Defective wiring.Many older homes have outdated or worn wiring systems that compromise the safety of those who live there and need immediate attention. Homeowner additions are another common wiring issue we see during inspections.
Roof issues. We often see roof issues related to aging or improper installation of surfaces or flashing. Depending on the problem, it may be a quick fix or the roof may need to be replaced. If we find a roofing issue, we will recommend you seek an evaluation by an experienced roofer.
Heating/cooling system problems. Again, aging systems, improper installation, or lack of maintenance are common problems we see in heating and cooling systems.
Faulty plumbing. Leaking and questionable systems are the most common plumbing defects we see. Usually, these can be repaired. Rarely, we will advise you replace the system entirely.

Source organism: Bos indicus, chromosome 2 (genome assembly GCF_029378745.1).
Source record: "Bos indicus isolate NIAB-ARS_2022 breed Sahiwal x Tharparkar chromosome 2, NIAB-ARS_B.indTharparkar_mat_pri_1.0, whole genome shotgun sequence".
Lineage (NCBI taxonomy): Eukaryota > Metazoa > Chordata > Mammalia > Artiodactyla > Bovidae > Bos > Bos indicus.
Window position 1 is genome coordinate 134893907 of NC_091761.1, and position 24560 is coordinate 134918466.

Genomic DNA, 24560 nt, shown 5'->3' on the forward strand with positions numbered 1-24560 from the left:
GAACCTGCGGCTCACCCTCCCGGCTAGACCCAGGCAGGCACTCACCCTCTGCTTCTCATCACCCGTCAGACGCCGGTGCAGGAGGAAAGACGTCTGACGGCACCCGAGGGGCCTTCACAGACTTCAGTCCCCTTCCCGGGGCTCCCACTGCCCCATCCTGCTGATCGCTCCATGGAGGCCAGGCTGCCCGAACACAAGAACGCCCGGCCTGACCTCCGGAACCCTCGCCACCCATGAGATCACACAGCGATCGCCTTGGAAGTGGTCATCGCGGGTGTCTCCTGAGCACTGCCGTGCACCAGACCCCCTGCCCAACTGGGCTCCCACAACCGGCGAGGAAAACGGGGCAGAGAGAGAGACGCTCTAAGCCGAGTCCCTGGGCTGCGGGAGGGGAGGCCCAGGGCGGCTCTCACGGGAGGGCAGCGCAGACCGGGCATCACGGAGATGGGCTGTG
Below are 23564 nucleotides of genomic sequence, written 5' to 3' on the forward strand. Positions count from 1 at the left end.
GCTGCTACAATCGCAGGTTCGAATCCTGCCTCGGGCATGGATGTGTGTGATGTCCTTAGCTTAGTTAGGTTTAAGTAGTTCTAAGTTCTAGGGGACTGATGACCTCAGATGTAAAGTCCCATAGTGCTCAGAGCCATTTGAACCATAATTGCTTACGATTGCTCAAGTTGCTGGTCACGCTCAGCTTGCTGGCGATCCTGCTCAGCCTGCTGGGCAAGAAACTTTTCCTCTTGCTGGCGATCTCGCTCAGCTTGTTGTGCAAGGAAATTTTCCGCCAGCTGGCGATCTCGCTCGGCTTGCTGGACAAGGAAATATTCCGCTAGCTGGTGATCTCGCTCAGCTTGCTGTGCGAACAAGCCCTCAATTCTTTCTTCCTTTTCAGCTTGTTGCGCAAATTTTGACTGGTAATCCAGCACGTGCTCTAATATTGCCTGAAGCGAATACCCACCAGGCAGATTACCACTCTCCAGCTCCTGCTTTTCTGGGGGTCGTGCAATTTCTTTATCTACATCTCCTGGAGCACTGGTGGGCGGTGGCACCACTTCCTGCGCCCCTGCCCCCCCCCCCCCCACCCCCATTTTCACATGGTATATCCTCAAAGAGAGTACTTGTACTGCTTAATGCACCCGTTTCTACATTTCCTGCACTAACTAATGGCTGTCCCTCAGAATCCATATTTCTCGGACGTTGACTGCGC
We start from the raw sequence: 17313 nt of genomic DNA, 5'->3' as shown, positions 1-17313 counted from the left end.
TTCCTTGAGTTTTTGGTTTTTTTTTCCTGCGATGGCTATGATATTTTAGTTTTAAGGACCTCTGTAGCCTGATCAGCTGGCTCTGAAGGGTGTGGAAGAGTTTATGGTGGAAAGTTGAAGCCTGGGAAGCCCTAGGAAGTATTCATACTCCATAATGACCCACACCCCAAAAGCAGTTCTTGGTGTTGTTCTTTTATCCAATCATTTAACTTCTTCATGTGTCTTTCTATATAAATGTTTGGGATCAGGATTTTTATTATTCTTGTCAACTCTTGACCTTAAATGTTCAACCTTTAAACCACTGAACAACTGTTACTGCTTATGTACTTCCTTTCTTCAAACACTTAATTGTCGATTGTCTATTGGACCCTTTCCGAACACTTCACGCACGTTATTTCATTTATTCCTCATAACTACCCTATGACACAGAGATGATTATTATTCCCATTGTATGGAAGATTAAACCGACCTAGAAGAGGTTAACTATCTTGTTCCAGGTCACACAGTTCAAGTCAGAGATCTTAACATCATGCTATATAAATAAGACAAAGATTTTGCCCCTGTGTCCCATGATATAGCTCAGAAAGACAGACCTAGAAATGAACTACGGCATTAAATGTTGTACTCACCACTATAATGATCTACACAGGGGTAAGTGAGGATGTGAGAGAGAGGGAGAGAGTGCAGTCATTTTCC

Poor insulation and ventilation in the attic. Inadequate attic insulation and ventilation contribute to high utility costs and lack of temperature control in the home.
Poorly maintained home. Ignoring a maintenance issue won’t make it go away. If you or a previous owner put off necessary repairs, this can contribute to even higher costs down the road.
Structural drainage issues. To keep your home dry, water needs to drain away from the building around its perimeter. The addition of gutters and downspouts could help correct a drainage problem.
Cracks in exterior and window perimeters. Cracks in these crucial areas can contribute to water damage and mold growth.
Minor structural issues. We occasionally see broken trusses in attic cavities or even missing structural components. Rarely are these an immediate safety hazard, but we do usually advise repairs.
Environmental issues. Mold growth is just one of the environmental issues a home may develop. We recommend doing a full environmental evaluation before purchasing a home.
Chimney problems. Commonly, we see cracks, re-pointing, or mortar near the top of the chimney due to exposure to the elements. Occasionally, larger cracks around the base of the chimney moving upward could signal a larger structural issue.